Senate Democrats urge Google to conduct racial equity audit

Sen. Cory Booker (D-N.J.)
Greg Nash

A group of Senate Democrats is urging Google and its parent company Alphabet to conduct a racial equity audit, citing concerns over the company’s algorithms, products and workplace environment. 

“We can no longer rely on promises and need Alphabet to take affirmative steps to protect Black people and other people of color. A racial equity audit is long overdue,” the senators wrote in a letter Wednesday. 

The letter led by Sen. Cory Booker (D-N.J.) comes more than a month after civil rights organization Color of Change launched a petition also urging the Silicon Valley giant to conduct a racial equity audit. 

The Democrats said they are “concerned about repeated instances where Alphabet missed the mark and did not proactively ensure its products and workplaces were safe for Black people.”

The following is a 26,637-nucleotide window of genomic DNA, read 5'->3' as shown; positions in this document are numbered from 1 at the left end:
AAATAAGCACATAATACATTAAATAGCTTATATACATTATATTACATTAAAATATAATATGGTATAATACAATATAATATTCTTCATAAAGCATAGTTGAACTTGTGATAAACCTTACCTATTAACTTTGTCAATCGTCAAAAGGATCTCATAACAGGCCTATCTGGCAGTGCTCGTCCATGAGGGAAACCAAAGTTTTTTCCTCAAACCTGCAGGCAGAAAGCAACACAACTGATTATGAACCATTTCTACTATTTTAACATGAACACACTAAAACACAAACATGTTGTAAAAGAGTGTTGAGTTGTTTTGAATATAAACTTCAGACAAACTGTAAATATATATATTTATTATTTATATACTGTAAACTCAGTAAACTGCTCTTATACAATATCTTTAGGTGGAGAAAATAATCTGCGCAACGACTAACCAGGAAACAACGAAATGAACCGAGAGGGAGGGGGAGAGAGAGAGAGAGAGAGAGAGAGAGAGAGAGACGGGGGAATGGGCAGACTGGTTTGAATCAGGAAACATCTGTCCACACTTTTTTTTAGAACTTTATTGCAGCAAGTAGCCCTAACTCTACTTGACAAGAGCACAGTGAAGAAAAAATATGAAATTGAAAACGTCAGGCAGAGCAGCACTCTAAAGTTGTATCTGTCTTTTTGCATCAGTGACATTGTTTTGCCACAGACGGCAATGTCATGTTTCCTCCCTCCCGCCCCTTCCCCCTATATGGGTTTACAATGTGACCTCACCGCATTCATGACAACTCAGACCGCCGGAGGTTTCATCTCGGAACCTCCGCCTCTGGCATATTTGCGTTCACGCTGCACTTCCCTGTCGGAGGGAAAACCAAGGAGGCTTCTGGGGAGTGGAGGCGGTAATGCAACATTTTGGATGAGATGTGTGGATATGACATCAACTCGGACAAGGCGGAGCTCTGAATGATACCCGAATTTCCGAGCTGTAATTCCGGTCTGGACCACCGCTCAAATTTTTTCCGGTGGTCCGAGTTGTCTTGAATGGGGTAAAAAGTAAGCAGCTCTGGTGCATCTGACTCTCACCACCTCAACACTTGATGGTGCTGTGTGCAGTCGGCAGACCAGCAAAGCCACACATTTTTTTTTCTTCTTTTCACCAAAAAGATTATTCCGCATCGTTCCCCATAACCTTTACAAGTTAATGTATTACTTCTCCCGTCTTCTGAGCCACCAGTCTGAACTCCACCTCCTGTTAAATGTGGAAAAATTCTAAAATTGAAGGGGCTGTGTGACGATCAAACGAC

They called out the algorithms of Google Search and YouTube over accusations of perpetuating “racist stereotypes and white nationalist viewpoints.” 

The letter also cited the high-profile dismissal of top Google AI ethicist Timnit Gebru. 

In December, Gebru said she was fired after she was asked to retract a paper detailing ethical considerations of an AI technology used in Google’s search engine. Thousands of Google employees rallied behind Gebru and signed a petition protesting her dismissal. 

Google has pushed back on Gebru’s claims and has said her dismissal was an acceptance of her resignation. 

“As Congress and the federal government do more to protect communities of color from civil rights violations online, companies need to do their part by examining areas for improvement and ensuring their workplaces are safe for members of these communities,” the Democratic senators wrote. 

The letter was also signed by Sens. Ron Wyden (Ore.), Mark Warner (Va.), Ed Markey (Mass.), and Richard Blumenthal (Conn.). 

A spokesperson for Google did not immediately respond to a request for comment.

Tags Alphabet Cory Booker Ed Markey Google Mark Warner racial equity Richard Blumenthal Ron Wyden Silicon Valley Timnit Gebru
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